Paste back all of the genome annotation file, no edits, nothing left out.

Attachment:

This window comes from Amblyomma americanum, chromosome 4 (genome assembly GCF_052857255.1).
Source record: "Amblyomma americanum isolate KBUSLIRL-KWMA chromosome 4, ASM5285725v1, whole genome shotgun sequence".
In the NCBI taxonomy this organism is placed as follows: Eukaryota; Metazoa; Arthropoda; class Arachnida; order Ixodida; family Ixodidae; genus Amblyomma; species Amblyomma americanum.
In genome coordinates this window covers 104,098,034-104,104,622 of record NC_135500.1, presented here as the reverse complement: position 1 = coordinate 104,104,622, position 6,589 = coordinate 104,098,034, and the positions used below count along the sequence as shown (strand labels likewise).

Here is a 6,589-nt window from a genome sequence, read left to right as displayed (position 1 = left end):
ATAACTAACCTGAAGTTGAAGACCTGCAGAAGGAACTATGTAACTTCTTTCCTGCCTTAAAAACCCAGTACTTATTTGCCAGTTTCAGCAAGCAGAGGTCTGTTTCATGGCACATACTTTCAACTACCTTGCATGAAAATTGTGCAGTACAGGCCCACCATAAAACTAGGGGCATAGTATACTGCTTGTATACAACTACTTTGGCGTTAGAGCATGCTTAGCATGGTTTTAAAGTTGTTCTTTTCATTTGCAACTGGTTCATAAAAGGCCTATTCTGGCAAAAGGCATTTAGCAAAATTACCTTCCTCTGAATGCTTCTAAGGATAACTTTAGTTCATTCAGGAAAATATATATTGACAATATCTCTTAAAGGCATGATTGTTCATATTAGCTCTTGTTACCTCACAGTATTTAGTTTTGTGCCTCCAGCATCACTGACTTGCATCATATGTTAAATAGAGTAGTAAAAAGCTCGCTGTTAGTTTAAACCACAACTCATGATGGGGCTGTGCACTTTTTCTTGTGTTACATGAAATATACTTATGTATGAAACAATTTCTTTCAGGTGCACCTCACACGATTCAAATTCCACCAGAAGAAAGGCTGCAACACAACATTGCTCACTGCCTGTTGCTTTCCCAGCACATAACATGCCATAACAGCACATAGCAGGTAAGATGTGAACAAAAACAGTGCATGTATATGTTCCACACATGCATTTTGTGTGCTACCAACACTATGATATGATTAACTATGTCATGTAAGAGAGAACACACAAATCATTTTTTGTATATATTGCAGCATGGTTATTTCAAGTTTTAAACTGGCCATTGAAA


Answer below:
This window comes from Amblyomma americanum, chromosome 4 (genome assembly GCF_052857255.1).
Source record: "Amblyomma americanum isolate KBUSLIRL-KWMA chromosome 4, ASM5285725v1, whole genome shotgun sequence".
In the NCBI taxonomy this organism is placed as follows: Eukaryota; Metazoa; Arthropoda; class Arachnida; order Ixodida; family Ixodidae; genus Amblyomma; species Amblyomma americanum.
In genome coordinates this window covers 104,098,034-104,104,622 of record NC_135500.1, presented here as the reverse complement: position 1 = coordinate 104,104,622, position 6,589 = coordinate 104,098,034, and the positions used below count along the sequence as shown (strand labels likewise).

Here is a 6,589-nt window from a genome sequence, read left to right as displayed (position 1 = left end):
ATAACTAACCTGAAGTTGAAGACCTGCAGAAGGAACTATGTAACTTCTTTCCTGCCTTAAAAACCCAGTACTTATTTGCCAGTTTCAGCAAGCAGAGGTCTGTTTCATGGCACATACTTTCAACTACCTTGCATGAAAATTGTGCAGTACAGGCCCACCATAAAACTAGGGGCATAGTATACTGCTTGTATACAACTACTTTGGCGTTAGAGCATGCTTAGCATGGTTTTAAAGTTGTTCTTTTCATTTGCAACTGGTTCATAAAAGGCCTATTCTGGCAAAAGGCATTTAGCAAAATTACCTTCCTCTGAATGCTTCTAAGGATAACTTTAGTTCATTCAGGAAAATATATATTGACAATATCTCTTAAAGGCATGATTGTTCATATTAGCTCTTGTTACCTCACAGTATTTAGTTTTGTGCCTCCAGCATCACTGACTTGCATCATATGTTAAATAGAGTAGTAAAAAGCTCGCTGTTAGTTTAAACCACAACTCATGATGGGGCTGTGCACTTTTTCTTGTGTTACATGAAATATACTTATGTATGAAACAATTTCTTTCAGGTGCACCTCACACGATTCAAATTCCACCAGAAGAAAGGCTGCAACACAACATTGCTCACTGCCTGTTGCTTTCCCAGCACATAACATGCCATAACAGCACATAGCAGGTAAGATGTGAACAAAAACAGTGCATGTATATGTTCCACACATGCATTTTGTGTGCTACCAACACTATGATATGATTAACTATGTCATGTAAGAGAGAACACACAAATCATTTTTTGTATATATTGCAGCATGGTTATTTCAAGTTTTAAACTGGCCATTGAAA